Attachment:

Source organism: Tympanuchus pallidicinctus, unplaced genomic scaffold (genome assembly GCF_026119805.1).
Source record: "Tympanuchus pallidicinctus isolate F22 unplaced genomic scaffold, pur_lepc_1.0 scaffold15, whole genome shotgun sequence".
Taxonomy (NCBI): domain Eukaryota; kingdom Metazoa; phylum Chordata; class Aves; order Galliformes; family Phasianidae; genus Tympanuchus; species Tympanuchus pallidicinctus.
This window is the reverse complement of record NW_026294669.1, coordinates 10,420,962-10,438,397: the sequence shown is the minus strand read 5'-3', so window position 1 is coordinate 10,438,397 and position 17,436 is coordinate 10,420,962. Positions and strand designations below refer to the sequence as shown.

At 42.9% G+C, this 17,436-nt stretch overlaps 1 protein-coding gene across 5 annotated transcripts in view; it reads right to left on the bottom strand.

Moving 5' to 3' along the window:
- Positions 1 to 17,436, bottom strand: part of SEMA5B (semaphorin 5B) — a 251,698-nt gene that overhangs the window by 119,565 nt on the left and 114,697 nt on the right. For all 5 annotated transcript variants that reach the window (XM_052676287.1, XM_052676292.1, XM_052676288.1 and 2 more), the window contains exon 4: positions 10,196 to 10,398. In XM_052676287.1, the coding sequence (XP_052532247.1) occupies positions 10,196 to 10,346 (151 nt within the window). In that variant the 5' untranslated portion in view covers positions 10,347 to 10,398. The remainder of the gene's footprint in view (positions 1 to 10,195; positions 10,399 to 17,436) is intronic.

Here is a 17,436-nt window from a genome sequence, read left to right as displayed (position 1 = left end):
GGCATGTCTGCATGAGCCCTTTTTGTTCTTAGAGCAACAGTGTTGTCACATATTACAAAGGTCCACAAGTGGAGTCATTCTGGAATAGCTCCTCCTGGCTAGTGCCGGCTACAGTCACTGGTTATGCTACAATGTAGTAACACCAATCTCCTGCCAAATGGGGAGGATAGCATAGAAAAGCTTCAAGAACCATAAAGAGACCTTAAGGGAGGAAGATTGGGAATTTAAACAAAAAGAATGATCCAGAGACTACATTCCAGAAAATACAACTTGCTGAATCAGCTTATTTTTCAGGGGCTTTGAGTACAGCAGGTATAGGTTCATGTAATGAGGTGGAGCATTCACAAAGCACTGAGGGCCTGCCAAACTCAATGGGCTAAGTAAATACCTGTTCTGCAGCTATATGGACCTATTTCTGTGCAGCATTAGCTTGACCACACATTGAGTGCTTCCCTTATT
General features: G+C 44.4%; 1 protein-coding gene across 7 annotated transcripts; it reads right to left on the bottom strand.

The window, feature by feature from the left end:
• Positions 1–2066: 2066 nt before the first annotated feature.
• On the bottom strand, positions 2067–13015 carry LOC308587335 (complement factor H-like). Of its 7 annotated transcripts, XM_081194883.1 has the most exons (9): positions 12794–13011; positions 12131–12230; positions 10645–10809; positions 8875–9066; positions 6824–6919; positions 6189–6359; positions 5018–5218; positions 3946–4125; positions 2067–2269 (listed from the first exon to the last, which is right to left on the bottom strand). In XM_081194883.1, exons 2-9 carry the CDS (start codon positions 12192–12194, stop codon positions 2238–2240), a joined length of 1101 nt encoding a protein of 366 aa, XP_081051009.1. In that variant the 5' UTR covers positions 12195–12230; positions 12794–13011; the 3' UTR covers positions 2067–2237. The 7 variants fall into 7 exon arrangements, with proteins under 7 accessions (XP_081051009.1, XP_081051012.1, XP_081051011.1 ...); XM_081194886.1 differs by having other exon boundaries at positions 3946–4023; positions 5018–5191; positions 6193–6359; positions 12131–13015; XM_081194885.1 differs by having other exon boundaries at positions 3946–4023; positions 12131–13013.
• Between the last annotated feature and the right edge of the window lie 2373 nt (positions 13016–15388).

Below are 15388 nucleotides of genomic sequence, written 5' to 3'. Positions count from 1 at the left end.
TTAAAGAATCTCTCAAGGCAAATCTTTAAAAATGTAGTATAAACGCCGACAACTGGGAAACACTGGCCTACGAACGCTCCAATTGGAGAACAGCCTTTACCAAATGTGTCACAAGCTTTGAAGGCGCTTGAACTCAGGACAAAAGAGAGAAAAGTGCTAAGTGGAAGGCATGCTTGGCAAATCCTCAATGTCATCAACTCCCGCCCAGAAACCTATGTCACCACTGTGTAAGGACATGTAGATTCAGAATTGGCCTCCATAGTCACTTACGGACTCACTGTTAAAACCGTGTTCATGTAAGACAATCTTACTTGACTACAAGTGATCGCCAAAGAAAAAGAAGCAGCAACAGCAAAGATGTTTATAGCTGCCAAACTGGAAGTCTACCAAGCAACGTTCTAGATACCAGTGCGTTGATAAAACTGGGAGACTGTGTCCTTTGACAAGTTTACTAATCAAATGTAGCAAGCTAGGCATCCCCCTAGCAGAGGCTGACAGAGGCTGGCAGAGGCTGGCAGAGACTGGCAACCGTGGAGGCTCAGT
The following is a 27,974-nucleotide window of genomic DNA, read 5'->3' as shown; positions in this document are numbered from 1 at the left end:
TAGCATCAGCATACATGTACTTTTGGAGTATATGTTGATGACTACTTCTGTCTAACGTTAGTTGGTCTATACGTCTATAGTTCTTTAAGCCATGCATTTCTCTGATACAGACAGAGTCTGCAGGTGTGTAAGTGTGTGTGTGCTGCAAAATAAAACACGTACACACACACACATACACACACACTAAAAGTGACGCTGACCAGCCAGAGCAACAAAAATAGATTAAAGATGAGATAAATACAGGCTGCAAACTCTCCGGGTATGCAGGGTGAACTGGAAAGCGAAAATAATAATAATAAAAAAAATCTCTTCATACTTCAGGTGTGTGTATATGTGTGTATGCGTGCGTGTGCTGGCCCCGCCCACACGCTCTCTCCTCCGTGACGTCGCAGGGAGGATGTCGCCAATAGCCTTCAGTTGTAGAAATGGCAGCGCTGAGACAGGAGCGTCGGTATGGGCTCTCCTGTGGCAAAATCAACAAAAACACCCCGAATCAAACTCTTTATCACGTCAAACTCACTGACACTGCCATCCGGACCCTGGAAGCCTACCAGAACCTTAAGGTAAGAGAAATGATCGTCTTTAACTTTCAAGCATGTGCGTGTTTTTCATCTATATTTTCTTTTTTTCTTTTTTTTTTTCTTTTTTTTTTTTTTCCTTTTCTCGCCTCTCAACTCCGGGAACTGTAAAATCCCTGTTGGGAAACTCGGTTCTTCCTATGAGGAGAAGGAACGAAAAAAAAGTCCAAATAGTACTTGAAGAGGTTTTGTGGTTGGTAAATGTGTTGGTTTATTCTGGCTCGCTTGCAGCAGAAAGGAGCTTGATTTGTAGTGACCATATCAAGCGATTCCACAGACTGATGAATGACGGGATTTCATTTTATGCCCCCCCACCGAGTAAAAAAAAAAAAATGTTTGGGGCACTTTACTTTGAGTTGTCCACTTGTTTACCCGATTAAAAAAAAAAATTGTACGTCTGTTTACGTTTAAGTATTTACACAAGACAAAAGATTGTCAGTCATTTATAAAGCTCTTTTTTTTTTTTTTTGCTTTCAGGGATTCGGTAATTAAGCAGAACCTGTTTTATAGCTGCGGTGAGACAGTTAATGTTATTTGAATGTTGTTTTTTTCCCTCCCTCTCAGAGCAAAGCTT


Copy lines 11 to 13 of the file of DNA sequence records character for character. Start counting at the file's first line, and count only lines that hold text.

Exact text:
The window, feature by feature from the left end:
• Positions 1–2066: 2066 nt before the first annotated feature.
• On the bottom strand, positions 2067–13015 carry LOC308587335 (complement factor H-like). Of its 7 annotated transcripts, XM_081194883.1 has the most exons (9): positions 12794–13011; positions 12131–12230; positions 10645–10809; positions 8875–9066; positions 6824–6919; positions 6189–6359; positions 5018–5218; positions 3946–4125; positions 2067–2269 (listed from the first exon to the last, which is right to left on the bottom strand). In XM_081194883.1, exons 2-9 carry the CDS (start codon positions 12192–12194, stop codon positions 2238–2240), a joined length of 1101 nt encoding a protein of 366 aa, XP_081051009.1. In that variant the 5' UTR covers positions 12195–12230; positions 12794–13011; the 3' UTR covers positions 2067–2237. The 7 variants fall into 7 exon arrangements, with proteins under 7 accessions (XP_081051009.1, XP_081051012.1, XP_081051011.1 ...); XM_081194886.1 differs by having other exon boundaries at positions 3946–4023; positions 5018–5191; positions 6193–6359; positions 12131–13015; XM_081194885.1 differs by having other exon boundaries at positions 3946–4023; positions 12131–13013.